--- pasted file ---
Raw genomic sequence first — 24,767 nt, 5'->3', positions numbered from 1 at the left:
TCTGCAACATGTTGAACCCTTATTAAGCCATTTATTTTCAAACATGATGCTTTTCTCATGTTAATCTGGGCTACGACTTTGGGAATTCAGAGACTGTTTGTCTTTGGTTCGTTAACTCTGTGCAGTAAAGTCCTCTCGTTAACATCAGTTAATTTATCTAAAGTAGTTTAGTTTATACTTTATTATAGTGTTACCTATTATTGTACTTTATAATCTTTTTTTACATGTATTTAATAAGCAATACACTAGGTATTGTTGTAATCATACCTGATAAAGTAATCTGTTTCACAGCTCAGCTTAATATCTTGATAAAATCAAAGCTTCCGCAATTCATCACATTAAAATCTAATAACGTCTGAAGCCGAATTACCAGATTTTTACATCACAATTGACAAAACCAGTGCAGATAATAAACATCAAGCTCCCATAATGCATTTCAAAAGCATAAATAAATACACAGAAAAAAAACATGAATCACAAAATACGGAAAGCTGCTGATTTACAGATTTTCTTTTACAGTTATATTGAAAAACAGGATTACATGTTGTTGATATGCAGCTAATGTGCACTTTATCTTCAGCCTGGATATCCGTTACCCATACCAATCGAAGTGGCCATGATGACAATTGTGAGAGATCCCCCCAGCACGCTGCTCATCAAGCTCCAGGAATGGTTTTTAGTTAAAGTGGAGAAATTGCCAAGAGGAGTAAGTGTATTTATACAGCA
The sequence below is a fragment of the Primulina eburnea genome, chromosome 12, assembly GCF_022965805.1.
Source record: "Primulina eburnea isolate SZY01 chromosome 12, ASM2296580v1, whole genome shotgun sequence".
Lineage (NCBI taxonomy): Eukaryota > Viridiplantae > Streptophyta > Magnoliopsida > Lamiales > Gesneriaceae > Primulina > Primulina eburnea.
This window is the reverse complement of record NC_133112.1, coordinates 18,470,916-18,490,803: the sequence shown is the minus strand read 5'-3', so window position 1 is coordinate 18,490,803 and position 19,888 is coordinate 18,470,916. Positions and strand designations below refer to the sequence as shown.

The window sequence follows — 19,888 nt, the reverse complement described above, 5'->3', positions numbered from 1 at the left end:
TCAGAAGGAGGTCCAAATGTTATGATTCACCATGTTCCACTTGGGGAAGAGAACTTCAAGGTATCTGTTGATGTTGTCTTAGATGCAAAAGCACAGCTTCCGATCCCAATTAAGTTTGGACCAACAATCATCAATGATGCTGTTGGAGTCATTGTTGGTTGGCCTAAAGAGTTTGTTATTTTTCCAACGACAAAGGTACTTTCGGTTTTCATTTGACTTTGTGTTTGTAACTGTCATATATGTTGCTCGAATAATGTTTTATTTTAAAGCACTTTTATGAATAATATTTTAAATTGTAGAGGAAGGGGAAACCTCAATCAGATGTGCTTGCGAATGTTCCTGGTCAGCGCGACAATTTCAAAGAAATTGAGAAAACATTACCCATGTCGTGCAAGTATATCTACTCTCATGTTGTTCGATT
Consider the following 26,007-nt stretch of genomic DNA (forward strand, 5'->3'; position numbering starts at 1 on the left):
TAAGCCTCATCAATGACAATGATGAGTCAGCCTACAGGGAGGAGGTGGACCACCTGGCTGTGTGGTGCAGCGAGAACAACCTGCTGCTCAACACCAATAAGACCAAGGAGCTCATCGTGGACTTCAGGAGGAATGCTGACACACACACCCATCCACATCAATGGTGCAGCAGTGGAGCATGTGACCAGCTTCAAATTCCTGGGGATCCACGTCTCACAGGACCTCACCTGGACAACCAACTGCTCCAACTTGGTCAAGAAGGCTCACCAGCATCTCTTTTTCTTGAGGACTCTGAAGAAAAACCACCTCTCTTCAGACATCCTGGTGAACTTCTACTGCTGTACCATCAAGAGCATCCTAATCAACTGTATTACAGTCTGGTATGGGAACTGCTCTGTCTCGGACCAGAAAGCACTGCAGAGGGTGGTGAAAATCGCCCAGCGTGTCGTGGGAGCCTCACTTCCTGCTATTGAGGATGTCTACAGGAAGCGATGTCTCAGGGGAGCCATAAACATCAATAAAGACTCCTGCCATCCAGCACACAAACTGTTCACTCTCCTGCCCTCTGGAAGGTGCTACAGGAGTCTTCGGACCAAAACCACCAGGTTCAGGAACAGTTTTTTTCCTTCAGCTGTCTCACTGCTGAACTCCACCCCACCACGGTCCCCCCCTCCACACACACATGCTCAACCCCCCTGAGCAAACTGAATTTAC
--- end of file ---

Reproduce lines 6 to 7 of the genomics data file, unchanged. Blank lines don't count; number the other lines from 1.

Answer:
This window is the reverse complement of record NC_133112.1, coordinates 18,470,916-18,490,803: the sequence shown is the minus strand read 5'-3', so window position 1 is coordinate 18,490,803 and position 19,888 is coordinate 18,470,916. Positions and strand designations below refer to the sequence as shown.

The window sequence follows — 19,888 nt, the reverse complement described above, 5'->3', positions numbered from 1 at the left end: